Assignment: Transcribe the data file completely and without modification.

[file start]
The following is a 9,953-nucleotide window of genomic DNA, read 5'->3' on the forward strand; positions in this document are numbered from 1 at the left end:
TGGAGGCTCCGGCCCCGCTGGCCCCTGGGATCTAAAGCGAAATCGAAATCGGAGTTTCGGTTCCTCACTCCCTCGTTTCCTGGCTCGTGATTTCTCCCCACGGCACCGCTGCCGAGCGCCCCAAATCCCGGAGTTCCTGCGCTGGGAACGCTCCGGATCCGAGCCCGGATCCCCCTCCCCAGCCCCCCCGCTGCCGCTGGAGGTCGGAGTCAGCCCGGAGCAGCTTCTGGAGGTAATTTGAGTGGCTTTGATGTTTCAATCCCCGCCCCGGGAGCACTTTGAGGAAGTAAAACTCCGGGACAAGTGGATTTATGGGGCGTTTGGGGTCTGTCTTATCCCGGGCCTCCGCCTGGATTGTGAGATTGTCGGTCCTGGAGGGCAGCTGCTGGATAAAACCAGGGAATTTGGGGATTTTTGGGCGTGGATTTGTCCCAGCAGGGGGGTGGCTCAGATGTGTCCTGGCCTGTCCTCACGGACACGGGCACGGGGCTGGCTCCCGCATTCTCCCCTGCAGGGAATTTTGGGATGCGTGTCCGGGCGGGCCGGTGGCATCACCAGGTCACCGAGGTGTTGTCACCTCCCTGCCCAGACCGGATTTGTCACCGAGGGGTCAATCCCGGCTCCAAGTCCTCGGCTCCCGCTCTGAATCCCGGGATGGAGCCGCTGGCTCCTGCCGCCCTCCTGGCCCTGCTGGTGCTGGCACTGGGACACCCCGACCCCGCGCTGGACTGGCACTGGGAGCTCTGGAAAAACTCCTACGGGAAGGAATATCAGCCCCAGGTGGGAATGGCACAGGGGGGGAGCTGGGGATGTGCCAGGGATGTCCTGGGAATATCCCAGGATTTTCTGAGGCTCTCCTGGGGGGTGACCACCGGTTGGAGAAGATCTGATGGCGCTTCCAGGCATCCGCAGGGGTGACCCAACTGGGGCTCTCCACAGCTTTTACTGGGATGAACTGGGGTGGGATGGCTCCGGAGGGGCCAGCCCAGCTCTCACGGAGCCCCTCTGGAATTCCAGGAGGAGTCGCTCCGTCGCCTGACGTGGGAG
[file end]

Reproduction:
The following is a 9,953-nucleotide window of genomic DNA, read 5'->3' on the forward strand; positions in this document are numbered from 1 at the left end:
TGGAGGCTCCGGCCCCGCTGGCCCCTGGGATCTAAAGCGAAATCGAAATCGGAGTTTCGGTTCCTCACTCCCTCGTTTCCTGGCTCGTGATTTCTCCCCACGGCACCGCTGCCGAGCGCCCCAAATCCCGGAGTTCCTGCGCTGGGAACGCTCCGGATCCGAGCCCGGATCCCCCTCCCCAGCCCCCCCGCTGCCGCTGGAGGTCGGAGTCAGCCCGGAGCAGCTTCTGGAGGTAATTTGAGTGGCTTTGATGTTTCAATCCCCGCCCCGGGAGCACTTTGAGGAAGTAAAACTCCGGGACAAGTGGATTTATGGGGCGTTTGGGGTCTGTCTTATCCCGGGCCTCCGCCTGGATTGTGAGATTGTCGGTCCTGGAGGGCAGCTGCTGGATAAAACCAGGGAATTTGGGGATTTTTGGGCGTGGATTTGTCCCAGCAGGGGGGTGGCTCAGATGTGTCCTGGCCTGTCCTCACGGACACGGGCACGGGGCTGGCTCCCGCATTCTCCCCTGCAGGGAATTTTGGGATGCGTGTCCGGGCGGGCCGGTGGCATCACCAGGTCACCGAGGTGTTGTCACCTCCCTGCCCAGACCGGATTTGTCACCGAGGGGTCAATCCCGGCTCCAAGTCCTCGGCTCCCGCTCTGAATCCCGGGATGGAGCCGCTGGCTCCTGCCGCCCTCCTGGCCCTGCTGGTGCTGGCACTGGGACACCCCGACCCCGCGCTGGACTGGCACTGGGAGCTCTGGAAAAACTCCTACGGGAAGGAATATCAGCCCCAGGTGGGAATGGCACAGGGGGGGAGCTGGGGATGTGCCAGGGATGTCCTGGGAATATCCCAGGATTTTCTGAGGCTCTCCTGGGGGGTGACCACCGGTTGGAGAAGATCTGATGGCGCTTCCAGGCATCCGCAGGGGTGACCCAACTGGGGCTCTCCACAGCTTTTACTGGGATGAACTGGGGTGGGATGGCTCCGGAGGGGCCAGCCCAGCTCTCACGGAGCCCCTCTGGAATTCCAGGAGGAGTCGCTCCGTCGCCTGACGTGGGAG